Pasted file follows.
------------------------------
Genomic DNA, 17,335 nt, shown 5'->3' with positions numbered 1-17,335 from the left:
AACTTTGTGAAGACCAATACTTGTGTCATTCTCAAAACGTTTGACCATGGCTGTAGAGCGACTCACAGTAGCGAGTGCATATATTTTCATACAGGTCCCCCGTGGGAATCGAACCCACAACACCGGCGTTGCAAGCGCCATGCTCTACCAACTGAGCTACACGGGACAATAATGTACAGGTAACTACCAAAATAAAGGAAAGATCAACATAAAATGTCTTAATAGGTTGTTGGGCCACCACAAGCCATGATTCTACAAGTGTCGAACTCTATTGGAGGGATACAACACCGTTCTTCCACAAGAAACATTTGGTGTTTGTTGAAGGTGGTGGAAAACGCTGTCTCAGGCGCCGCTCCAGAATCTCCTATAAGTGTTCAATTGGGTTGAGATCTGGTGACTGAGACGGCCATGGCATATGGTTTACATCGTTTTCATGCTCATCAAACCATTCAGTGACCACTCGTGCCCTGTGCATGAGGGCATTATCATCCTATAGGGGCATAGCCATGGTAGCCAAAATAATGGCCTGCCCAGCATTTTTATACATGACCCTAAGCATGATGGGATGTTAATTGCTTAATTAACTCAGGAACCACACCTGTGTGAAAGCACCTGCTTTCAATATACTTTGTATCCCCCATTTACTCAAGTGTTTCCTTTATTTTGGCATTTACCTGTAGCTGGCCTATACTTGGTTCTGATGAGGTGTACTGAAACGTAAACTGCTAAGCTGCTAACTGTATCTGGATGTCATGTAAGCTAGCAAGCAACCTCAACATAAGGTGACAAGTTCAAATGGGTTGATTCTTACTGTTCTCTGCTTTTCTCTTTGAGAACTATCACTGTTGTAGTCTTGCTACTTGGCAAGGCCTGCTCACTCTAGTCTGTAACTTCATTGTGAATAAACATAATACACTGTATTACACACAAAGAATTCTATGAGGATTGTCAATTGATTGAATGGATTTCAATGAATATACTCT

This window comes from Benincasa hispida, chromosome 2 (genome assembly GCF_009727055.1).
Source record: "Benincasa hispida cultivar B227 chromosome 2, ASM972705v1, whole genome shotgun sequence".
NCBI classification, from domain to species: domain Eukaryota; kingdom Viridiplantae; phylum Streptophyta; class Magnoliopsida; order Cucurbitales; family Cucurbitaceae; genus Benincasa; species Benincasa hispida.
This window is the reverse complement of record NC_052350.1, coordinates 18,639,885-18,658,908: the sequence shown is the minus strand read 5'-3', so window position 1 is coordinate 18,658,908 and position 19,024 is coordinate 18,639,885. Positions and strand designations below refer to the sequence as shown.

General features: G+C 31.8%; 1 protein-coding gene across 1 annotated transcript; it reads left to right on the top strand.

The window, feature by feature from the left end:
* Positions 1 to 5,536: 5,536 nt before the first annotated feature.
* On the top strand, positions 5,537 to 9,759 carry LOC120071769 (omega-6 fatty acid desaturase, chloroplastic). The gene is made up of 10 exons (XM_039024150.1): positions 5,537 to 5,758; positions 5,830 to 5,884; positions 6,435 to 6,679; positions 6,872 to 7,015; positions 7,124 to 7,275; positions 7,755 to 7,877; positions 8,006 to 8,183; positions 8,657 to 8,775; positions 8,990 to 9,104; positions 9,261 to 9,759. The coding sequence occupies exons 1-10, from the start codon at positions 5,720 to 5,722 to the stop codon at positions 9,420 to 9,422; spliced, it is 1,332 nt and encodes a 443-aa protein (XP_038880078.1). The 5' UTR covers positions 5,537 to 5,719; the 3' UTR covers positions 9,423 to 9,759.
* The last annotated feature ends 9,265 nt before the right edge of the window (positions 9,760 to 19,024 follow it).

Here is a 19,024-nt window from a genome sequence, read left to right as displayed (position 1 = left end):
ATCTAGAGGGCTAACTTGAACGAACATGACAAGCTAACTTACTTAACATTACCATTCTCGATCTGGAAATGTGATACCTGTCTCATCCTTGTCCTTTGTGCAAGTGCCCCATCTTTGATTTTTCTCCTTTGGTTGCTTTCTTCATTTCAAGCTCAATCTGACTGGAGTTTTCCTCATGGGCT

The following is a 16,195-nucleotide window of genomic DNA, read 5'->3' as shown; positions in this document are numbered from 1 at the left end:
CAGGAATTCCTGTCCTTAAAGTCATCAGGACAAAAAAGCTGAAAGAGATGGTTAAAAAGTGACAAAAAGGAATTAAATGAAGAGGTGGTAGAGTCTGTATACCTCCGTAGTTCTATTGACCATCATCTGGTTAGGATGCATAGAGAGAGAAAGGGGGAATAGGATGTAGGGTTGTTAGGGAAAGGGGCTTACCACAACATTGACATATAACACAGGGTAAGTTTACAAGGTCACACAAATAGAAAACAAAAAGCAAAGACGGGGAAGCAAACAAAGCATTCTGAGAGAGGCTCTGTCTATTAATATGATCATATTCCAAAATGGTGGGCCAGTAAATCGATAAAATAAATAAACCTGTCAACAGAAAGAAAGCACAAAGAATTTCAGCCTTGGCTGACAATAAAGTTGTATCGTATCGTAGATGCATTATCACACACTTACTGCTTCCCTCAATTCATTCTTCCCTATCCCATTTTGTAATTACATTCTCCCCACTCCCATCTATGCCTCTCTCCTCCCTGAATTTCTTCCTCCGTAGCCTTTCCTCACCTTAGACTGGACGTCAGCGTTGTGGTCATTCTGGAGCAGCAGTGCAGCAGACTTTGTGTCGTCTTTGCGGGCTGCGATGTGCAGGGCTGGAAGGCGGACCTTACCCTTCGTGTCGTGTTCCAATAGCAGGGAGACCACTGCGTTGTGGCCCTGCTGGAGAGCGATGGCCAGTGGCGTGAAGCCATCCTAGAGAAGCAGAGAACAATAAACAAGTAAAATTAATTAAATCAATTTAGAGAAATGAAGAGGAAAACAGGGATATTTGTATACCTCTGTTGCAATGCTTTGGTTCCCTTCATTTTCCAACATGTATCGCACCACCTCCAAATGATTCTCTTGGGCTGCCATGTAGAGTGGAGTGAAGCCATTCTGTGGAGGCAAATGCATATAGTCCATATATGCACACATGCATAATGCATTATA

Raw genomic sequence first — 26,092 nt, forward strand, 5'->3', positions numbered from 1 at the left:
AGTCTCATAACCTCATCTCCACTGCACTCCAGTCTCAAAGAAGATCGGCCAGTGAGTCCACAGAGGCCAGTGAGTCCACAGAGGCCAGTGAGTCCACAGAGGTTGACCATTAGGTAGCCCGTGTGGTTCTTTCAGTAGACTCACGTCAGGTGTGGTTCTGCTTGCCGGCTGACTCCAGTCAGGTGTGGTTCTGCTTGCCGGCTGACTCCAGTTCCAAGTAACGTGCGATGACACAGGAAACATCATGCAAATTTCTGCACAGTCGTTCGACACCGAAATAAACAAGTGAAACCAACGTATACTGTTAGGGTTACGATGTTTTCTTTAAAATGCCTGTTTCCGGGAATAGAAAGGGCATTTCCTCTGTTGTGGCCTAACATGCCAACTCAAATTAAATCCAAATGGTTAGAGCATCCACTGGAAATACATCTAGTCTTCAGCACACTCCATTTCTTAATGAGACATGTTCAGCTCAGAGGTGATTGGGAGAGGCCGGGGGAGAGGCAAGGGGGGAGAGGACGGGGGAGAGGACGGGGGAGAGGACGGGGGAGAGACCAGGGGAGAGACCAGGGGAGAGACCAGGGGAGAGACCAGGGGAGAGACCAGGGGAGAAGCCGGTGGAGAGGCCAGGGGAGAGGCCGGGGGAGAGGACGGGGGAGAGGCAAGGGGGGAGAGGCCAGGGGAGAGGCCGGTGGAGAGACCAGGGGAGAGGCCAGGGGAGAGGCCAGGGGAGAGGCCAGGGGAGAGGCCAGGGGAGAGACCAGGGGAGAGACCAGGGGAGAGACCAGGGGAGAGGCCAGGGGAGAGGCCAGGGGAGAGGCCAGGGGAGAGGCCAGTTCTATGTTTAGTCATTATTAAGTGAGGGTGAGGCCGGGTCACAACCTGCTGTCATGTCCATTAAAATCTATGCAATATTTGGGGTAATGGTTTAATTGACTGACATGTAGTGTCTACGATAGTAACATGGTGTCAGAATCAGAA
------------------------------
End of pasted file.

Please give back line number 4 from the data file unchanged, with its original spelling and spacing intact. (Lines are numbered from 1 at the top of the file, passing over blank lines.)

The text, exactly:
Source record: "Benincasa hispida cultivar B227 chromosome 2, ASM972705v1, whole genome shotgun sequence".